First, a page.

G.K. Chesterton observed that people who rejected the Gospel as “superstition” were most commonly themselves believers in fairies, séances, or something equally peculiar. This is still true today; between DIY witchcraft, “no-religion-but-spiritual”, and lucky jerseys, the paranormal perspective on the world is flourishing in the twenty-first century like never before. (Recall that in the twelfth century, you would be condemned as a heretic for believing in witchcraft: this was the famous canon episcopi.)
But Chesterton’s point is in a certain sense a petty one to score: which of the trendy superstitions in circulation today is half as trendy as barren, godless materialism?
The vulgar errors of the plebs have actually become part of the metabolism of our godless society. As the Cathedral and its choirboys have gradually improved message-discipline on science and superstition (yes, they “freaking love science”), the contrast between the amusingly rustic ignorance of the commoners and the smug confidence of the overclass has become part of the status-structure that draws ambitious youngsters into the Cathedral’s cold embrace. Abandoning the poor to the torment of demons is now part of the Left’s plan; more room to tut-tut and demonstrate that you are a reasonable bugman, more misery to justify the next stage in the revolution.
But still, this fails to get at the root of the fairies and the séances and the horoscopes, which is neither faith’s relation to superstition, nor to the arrogance of those who lift themselves up above the superstitions they despise in others, but rather faith’s relation to gullibility.
Gullibility is a more general concept than superstition. Let us define superstition as gullibility with respect to opinions and possibilities that are held in contempt by the powerful, while gullibility itself is the epistemic equivalent of pettiness — an inability to dismiss highly improbable hypotheses.
I was visiting family friends who were insisting to me that they had a (loud) appliance in their kitchen that would randomly turn on by itself — but only when they had been gone from the house for at least a full 24 hours. A gizmo that turned on by itself at random intervals could be explained as malfunction, but the fact that it had never turned itself on when they were home (or even when they were away at work for the day) they considered eerie.
The husband had given it some thought. He had been keeping track of how often it had happened, and over how many years. He seemed frustrated and uneasy, while his wife flat out stated it was the ghost of the previous owner of the house (and of the appliance).
Not because of any special piety or zeal, but simply because it was barely yesterday that I was an atheist, I had a vivid impression of the changes in my thinking process. It was not impossible that supernatural agency was involved, of course, but it was very implausible — because it seemed too trivial and indistinct to be worth the effort of a self-respecting angel. So I set that aside immediately, and stayed focused on thinking about what might actually be going on.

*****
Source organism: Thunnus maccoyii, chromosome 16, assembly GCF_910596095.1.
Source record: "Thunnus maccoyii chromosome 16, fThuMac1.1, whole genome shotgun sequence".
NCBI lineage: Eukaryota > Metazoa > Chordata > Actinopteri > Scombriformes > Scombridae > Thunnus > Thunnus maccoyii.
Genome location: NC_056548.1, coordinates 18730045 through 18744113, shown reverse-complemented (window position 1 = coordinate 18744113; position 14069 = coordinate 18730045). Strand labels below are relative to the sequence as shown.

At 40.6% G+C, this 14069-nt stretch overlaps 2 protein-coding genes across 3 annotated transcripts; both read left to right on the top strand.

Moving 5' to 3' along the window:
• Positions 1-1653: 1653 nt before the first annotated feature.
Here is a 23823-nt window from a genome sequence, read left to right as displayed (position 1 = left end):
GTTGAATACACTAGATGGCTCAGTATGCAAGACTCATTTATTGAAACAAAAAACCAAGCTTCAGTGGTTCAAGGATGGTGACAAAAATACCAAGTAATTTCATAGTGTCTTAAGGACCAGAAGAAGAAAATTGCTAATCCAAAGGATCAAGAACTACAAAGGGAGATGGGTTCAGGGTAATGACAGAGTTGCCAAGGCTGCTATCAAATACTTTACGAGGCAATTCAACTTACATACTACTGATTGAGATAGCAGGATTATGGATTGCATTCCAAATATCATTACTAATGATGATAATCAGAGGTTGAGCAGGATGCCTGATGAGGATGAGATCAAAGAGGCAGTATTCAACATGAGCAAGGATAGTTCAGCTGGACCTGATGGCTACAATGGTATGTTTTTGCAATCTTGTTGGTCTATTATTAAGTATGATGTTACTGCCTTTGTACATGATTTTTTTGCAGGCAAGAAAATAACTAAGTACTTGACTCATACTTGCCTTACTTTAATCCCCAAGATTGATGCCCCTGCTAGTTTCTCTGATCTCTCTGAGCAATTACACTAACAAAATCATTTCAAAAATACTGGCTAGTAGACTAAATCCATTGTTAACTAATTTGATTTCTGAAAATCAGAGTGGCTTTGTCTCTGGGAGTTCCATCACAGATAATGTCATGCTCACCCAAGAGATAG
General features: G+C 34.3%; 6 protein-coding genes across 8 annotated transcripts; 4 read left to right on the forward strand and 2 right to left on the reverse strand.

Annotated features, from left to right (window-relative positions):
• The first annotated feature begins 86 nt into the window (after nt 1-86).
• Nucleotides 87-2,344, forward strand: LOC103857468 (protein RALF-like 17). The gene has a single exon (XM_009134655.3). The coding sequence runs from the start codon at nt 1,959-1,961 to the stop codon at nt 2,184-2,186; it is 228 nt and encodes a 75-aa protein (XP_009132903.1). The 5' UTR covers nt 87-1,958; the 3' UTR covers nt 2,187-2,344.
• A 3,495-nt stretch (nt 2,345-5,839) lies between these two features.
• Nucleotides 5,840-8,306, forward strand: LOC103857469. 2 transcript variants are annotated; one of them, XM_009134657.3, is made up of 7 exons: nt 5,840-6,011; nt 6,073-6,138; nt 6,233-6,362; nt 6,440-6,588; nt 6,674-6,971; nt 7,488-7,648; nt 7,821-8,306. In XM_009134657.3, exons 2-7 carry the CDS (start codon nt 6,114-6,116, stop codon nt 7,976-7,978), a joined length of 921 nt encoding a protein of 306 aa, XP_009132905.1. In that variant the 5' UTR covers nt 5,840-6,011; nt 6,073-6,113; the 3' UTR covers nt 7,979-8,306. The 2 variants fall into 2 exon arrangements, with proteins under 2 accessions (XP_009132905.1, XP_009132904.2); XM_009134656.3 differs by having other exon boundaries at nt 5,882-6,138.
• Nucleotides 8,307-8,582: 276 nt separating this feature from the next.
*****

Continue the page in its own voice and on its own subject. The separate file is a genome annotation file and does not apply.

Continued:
Putting aside the insignificant possibility lightened my mind almost in the way pouring water out of a jug would. I seem to remember that when I was an atheist confronting this type of “superstition”, I would keep the supernatural hypothesis in front of my mind, regulating my thoughts, considering the case from every angle but only from the perspective of what might disprove the superstitious opinion.
But a superstition is the opinion of a crackpot. Why was I worried about what crackpots believe? If Eddington has a hypothesis or Einstein has a hypothesis, then falsifying the hypothesis is science. Falsifying a crackpot’s hypothesis is proof that you place a low value on your time.
Even if the alleged anomaly is worth investigating in itself, there is no special reason that any evidence which contradicts the crackpot’s theory will bring you an inch closer to the truth. The “skeptical” approach that secular people are trained to take towards the paranormal may be solid virtue-signaling, but methodologically it’s cargo-cult science.
I also noticed something else new; as I was vaguely trying to imagine what sorts of explanation would be consistent with the facts (for example: someone sneaks into their house whenever they are out of town to turn on the appliance), and I was able to firmly discard the most implausible of these, too. The best account I can give: formerly, there seemed to be a world of difference between the implausible hypothesis I was duty-bound to reject (spooks) and the most implausible alternative hypotheses which were ideologically legitimate (strange men breaking into their neighbors’ houses to turn on appliances in statistically improbably patterns). The former had to be rejected; the latter had to be kept in reserve as a last resort.
Here is another possibility: I don’t know why the appliance turns on when it does. I wasn’t able to figure it out. It would be odd if I could, since I’m not an electrician or an engineer. The world would be a boring place if you could just suss out the answer to arbitrarily unusual questions without making any special study of the topic. Sometimes we don’t know. And often when we don’t know we don’t care. In fact, most of the time we don’t care about what we don’t know precisely because the insignificance of the topic is the very reason we never prepared ourselves to answer that type of question in the first place.